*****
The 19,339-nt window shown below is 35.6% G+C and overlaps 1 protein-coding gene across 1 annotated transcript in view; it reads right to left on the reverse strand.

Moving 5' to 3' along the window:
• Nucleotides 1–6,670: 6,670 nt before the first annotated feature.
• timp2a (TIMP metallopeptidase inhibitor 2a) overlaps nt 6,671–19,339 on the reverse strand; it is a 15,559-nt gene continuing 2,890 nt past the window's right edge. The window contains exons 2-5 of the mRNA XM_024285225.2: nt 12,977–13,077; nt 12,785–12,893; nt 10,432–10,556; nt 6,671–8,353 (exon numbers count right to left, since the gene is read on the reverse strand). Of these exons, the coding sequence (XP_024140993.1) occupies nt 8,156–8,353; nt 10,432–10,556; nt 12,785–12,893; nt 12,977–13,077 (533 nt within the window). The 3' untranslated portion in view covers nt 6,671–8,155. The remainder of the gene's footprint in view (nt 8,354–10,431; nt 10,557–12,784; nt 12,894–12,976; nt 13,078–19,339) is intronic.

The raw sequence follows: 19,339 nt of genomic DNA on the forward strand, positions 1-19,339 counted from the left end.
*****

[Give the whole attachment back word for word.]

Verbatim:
The 19,339-nt window shown below is 35.6% G+C and overlaps 1 protein-coding gene across 1 annotated transcript in view; it reads right to left on the reverse strand.

Moving 5' to 3' along the window:
• Nucleotides 1–6,670: 6,670 nt before the first annotated feature.
• timp2a (TIMP metallopeptidase inhibitor 2a) overlaps nt 6,671–19,339 on the reverse strand; it is a 15,559-nt gene continuing 2,890 nt past the window's right edge. The window contains exons 2-5 of the mRNA XM_024285225.2: nt 12,977–13,077; nt 12,785–12,893; nt 10,432–10,556; nt 6,671–8,353 (exon numbers count right to left, since the gene is read on the reverse strand). Of these exons, the coding sequence (XP_024140993.1) occupies nt 8,156–8,353; nt 10,432–10,556; nt 12,785–12,893; nt 12,977–13,077 (533 nt within the window). The 3' untranslated portion in view covers nt 6,671–8,155. The remainder of the gene's footprint in view (nt 8,354–10,431; nt 10,557–12,784; nt 12,894–12,976; nt 13,078–19,339) is intronic.

The raw sequence follows: 19,339 nt of genomic DNA on the forward strand, positions 1-19,339 counted from the left end.